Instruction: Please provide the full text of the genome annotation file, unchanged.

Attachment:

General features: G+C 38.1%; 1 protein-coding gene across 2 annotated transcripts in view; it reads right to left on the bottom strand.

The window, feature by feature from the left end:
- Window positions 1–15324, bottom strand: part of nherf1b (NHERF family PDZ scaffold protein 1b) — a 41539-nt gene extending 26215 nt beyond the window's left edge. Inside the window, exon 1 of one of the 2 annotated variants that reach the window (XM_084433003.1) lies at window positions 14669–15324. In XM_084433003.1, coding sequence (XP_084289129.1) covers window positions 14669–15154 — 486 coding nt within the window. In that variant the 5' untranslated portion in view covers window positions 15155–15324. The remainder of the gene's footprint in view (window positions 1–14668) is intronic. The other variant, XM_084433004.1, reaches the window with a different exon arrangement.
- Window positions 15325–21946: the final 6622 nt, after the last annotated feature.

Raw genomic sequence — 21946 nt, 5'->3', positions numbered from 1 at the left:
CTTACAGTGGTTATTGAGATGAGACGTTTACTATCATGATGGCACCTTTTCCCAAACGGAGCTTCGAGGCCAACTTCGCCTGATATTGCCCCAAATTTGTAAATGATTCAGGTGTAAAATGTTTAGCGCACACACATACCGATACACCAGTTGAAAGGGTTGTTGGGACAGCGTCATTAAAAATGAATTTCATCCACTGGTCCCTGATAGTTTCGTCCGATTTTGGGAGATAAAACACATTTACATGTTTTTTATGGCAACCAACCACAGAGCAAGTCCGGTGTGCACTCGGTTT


General features: G+C 38.1%; 1 protein-coding gene across 2 annotated transcripts in view; it reads right to left on the bottom strand.

The window, feature by feature from the left end:
- Window positions 1–15324, bottom strand: part of nherf1b (NHERF family PDZ scaffold protein 1b) — a 41539-nt gene extending 26215 nt beyond the window's left edge. Inside the window, exon 1 of one of the 2 annotated variants that reach the window (XM_084433003.1) lies at window positions 14669–15324. In XM_084433003.1, coding sequence (XP_084289129.1) covers window positions 14669–15154 — 486 coding nt within the window. In that variant the 5' untranslated portion in view covers window positions 15155–15324. The remainder of the gene's footprint in view (window positions 1–14668) is intronic. The other variant, XM_084433004.1, reaches the window with a different exon arrangement.
- Window positions 15325–21946: the final 6622 nt, after the last annotated feature.

Raw genomic sequence — 21946 nt, 5'->3', positions numbered from 1 at the left:
CTTACAGTGGTTATTGAGATGAGACGTTTACTATCATGATGGCACCTTTTCCCAAACGGAGCTTCGAGGCCAACTTCGCCTGATATTGCCCCAAATTTGTAAATGATTCAGGTGTAAAATGTTTAGCGCACACACATACCGATACACCAGTTGAAAGGGTTGTTGGGACAGCGTCATTAAAAATGAATTTCATCCACTGGTCCCTGATAGTTTCGTCCGATTTTGGGAGATAAAACACATTTACATGTTTTTTATGGCAACCAACCACAGAGCAAGTCCGGTGTGCACTCGGTTT